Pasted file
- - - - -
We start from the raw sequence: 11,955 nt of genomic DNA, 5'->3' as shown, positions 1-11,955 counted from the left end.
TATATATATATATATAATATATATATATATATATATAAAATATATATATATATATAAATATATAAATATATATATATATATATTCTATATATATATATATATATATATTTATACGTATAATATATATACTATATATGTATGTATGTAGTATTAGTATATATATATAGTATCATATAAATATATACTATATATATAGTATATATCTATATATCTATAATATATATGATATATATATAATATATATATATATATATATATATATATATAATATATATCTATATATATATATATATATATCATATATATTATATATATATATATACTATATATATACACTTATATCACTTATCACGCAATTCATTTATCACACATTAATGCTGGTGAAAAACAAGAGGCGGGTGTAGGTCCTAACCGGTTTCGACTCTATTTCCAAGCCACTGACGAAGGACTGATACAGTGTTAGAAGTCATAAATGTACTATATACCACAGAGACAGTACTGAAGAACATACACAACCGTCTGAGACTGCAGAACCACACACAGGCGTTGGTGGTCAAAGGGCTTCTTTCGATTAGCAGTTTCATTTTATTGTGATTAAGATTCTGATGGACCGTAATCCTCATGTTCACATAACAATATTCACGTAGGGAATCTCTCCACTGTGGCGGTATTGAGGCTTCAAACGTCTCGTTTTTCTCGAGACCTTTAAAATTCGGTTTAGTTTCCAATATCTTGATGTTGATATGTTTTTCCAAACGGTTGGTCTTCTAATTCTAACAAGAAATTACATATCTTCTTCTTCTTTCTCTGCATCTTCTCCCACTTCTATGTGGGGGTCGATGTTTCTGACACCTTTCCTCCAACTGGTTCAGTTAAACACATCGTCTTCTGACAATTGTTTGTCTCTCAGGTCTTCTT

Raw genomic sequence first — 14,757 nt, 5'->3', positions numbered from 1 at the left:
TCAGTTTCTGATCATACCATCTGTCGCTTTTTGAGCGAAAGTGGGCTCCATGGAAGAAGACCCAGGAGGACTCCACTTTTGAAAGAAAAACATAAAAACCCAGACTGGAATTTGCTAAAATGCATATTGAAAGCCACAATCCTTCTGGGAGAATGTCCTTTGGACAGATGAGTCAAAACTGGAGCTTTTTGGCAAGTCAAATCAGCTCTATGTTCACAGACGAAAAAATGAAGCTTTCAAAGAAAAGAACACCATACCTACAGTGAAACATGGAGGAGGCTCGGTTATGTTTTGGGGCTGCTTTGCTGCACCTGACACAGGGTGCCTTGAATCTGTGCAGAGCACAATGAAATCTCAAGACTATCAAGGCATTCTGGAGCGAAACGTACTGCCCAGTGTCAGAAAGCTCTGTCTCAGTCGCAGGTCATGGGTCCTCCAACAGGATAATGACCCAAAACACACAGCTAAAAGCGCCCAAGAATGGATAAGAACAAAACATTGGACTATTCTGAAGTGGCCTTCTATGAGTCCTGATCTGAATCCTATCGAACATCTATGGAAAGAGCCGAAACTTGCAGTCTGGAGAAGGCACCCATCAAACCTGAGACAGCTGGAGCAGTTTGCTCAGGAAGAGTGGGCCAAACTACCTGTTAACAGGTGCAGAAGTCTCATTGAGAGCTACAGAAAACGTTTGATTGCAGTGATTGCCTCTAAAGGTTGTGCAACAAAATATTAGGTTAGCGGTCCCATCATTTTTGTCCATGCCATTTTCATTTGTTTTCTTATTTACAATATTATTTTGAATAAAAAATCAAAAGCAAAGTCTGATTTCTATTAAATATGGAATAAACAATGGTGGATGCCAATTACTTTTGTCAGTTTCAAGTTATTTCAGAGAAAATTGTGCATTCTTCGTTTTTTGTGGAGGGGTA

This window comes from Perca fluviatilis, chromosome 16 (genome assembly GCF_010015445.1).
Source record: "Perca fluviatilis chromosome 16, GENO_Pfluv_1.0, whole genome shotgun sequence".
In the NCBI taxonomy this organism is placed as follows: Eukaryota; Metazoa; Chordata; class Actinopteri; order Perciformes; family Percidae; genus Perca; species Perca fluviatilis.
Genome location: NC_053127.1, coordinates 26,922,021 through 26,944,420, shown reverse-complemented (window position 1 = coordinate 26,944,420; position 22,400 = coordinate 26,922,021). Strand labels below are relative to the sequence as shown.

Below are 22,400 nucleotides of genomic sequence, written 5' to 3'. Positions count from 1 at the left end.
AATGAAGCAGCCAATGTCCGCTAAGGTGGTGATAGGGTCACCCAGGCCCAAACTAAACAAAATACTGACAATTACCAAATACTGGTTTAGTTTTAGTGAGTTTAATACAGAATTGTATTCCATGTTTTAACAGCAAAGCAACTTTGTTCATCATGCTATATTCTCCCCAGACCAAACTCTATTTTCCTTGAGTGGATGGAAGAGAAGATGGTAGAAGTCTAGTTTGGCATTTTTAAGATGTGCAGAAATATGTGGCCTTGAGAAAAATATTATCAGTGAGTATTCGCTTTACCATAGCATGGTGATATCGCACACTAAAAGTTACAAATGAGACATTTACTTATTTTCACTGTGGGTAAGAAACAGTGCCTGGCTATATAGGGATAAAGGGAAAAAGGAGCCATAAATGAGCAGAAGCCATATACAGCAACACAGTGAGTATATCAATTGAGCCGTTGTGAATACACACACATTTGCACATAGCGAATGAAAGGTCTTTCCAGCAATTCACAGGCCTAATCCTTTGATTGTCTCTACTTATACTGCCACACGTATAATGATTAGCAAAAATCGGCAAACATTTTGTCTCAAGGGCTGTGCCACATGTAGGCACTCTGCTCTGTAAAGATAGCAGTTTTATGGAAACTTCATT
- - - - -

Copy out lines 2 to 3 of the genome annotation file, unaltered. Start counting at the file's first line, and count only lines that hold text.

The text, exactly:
TATATATATATATATAATATATATATATATATATATAAAATATATATATATATATAAATATATAAATATATATATATATATATTCTATATATATATATATATATATATTTATACGTATAATATATATACTATATATGTATGTATGTAGTATTAGTATATATATATAGTATCATATAAATATATACTATATATATAGTATATATCTATATATCTATAATATATATGATATATATATAATATATATATATATATATATATATATATATAATATATATCTATATATATATATATATATATCATATATATTATATATATATATATACTATATATATACACTTATATCACTTATCACGCAATTCATTTATCACACATTAATGCTGGTGAAAAACAAGAGGCGGGTGTAGGTCCTAACCGGTTTCGACTCTATTTCCAAGCCACTGACGAAGGACTGATACAGTGTTAGAAGTCATAAATGTACTATATACCACAGAGACAGTACTGAAGAACATACACAACCGTCTGAGACTGCAGAACCACACACAGGCGTTGGTGGTCAAAGGGCTTCTTTCGATTAGCAGTTTCATTTTATTGTGATTAAGATTCTGATGGACCGTAATCCTCATGTTCACATAACAATATTCACGTAGGGAATCTCTCCACTGTGGCGGTATTGAGGCTTCAAACGTCTCGTTTTTCTCGAGACCTTTAAAATTCGGTTTAGTTTCCAATATCTTGATGTTGATATGTTTTTCCAAACGGTTGGTCTTCTAATTCTAACAAGAAATTACATATCTTCTTCTTCTTTCTCTGCATCTTCTCCCACTTCTATGTGGGGGTCGATGTTTCTGACACCTTTCCTCCAACTGGTTCAGTTAAACACATCGTCTTCTGACAATTGTTTGTCTCTCAGGTCTTCTT

Raw genomic sequence first — 14,757 nt, 5'->3', positions numbered from 1 at the left: